A new tissue screening technology has been applied to human brain organoids, report scientists at the Austrian Academy of Sciences. The technology, called CRISPR-LICHT (for CRIPSR-LIneage tracing at Cellular resolution in Heterogenous Tissue), was used to determine that 25 out of 173 candidate microencephaly genes are indeed linked to the rare neurological condition, which is characterized by abnormal brain development and reduced head size.
Previously, 27 genes had been implicated in microencephaly. So, with the new finding, the total number of known microencephaly genes has almost doubled.
Besides shedding new light on microencephaly, CRISPR-LICHT demonstrates a CRISPR screening approach that could be applied to other organoids. CRISPR-LICHT, its developers indicate, could simplify the rapid testing of candidate genes for a range of human diseases.
“We are very excited to report that we now can routinely do genetic screens in complex organoid systems,” emphasized Jürgen Knoblich, PhD, scientific director of the Institute of Molecular Biotechnology of the Austrian Academy of Sciences (IMBA). “The method can be applied to other organoid models and to any disease affecting organ formation.”
Knoblich is the senior author of a new study (“A human tissue screen identifies a regulator of ER secretion as a brain size determinant”) that appeared October 29 in the journal Science. The study describes CRISPR-LICHT as a completely new approach to analyzing brain disorders. “[It] bears incredible future potential,” said Knoblich, “as it can be applied to any brain disease, including autism.”
“Pioneered in laboratory animals, loss-of-function (LOF) screens of human genes are currently restricted to two-dimensional (2D) cell culture hindering testing of gene functions requiring tissue context,” the article’s authors wrote. “Here we present CRISPR-LICHT, casenabling parallel LOF studies in human cerebral organoid tissue.”
Human cerebral organoids can recapitulate the disease better than cell cultures or mouse models, but screening for microcephaly genes in three-dimensional tissue structures has been difficult.
“Using our tissue screening approach, we have almost doubled the number of model-verified genes causative for microcephaly,” the authors continued. Specifically, the IMBA scientists showed that “Early Response 3 Interacting Protein 1 (IER3IP1) regulates the unfolded protein response (UPR) and extracellular matrix (ECM) protein secretion crucial for tissue integrity, with dysregulation resulting in microcephaly.”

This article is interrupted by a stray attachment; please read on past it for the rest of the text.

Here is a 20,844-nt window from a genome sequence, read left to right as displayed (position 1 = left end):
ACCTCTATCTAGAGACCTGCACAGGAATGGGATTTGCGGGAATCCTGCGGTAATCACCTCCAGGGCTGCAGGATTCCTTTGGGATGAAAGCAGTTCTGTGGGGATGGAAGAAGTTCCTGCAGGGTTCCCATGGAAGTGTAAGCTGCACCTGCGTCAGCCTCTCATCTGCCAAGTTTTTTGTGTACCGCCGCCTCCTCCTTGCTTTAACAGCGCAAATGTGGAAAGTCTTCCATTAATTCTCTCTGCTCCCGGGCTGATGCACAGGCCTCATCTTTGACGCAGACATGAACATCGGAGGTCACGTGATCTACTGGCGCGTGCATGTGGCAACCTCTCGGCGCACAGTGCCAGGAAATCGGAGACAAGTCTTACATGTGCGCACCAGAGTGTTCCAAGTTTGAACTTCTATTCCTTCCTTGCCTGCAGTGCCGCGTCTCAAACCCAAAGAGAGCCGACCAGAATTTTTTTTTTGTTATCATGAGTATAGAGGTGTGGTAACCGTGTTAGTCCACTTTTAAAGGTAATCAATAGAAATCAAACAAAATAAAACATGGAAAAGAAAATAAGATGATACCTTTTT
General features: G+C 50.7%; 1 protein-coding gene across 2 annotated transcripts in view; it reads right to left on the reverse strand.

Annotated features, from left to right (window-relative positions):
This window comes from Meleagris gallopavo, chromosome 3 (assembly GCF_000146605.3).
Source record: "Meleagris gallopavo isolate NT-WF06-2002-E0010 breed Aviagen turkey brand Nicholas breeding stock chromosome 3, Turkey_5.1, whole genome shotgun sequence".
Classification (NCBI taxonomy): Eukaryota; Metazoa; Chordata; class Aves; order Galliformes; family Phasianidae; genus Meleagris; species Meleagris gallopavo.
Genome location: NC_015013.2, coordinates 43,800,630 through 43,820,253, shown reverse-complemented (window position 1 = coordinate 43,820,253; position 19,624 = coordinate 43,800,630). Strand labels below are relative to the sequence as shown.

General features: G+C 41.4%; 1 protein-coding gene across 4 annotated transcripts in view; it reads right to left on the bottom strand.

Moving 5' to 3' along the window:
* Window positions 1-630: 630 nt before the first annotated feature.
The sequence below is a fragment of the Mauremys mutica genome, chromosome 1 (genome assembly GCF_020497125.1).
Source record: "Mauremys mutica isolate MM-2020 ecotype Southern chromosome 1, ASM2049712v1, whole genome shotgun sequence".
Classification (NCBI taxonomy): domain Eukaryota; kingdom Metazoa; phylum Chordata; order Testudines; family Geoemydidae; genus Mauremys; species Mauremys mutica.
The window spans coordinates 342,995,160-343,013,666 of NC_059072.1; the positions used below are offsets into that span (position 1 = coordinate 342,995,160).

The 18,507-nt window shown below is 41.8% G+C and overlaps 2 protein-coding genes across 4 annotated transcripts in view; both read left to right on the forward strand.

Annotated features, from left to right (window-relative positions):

Many of the fundamental principles in biology and essentially all pathways regulating development were identified in genetic screens. Originally pioneered in the fruit fly Drosophila and the nematode Caenorhabditis elegans, genetic screens involve inactivation of many genes one by one. By analyzing the consequences of gene loss, scientists can draw conclusions about its function. This way, for example, all genes required for formation of a brain can be identified.
Genetic screens can routinely be carried out in flies and worms. In humans, a wealth of knowledge exists about genetic disorders and the consequences of disease-relevant mutations, but their systematic analysis was impossible. Now, with the CRISPR-LICHT technique, the Knoblich lab has shown that CRISPR screening can allow hundreds of genes to be analyzed in parallel in human tissue.
“The basis of the technique is a combination of the well-known CRISPR-Cas9 technology … and a dual-barcoding method,” detailed Dominik Lindenhofer, a PhD student at IMBA and co-first author of the current study. “The key trick was to apply a guide RNA, but also a genetic barcode, a piece of DNA that we add to the genome of the cells we use to grow organoids.
“This allows us to see the entire cell lineage of each organoid, while a second barcode lets us to count the number of cells generated by each starting cell. This reduces noise and so we can determine the effect of each guide RNA on the number of cells produced during organoid growth.”
“Not only were we able to identify microcephaly genes with CRISPR-LICHT, but we also pinpointed a specific mechanism involved in controlling the size of the brain,” stressed IMBA postdoc and co-first author Christopher Esk. In this mechanism, the endoplasmic reticulum serves a control element in the secretion of extracellular matrix protein. When the mechanism fails, tissue integrity suffers, affecting brain size and contributing to microcephaly.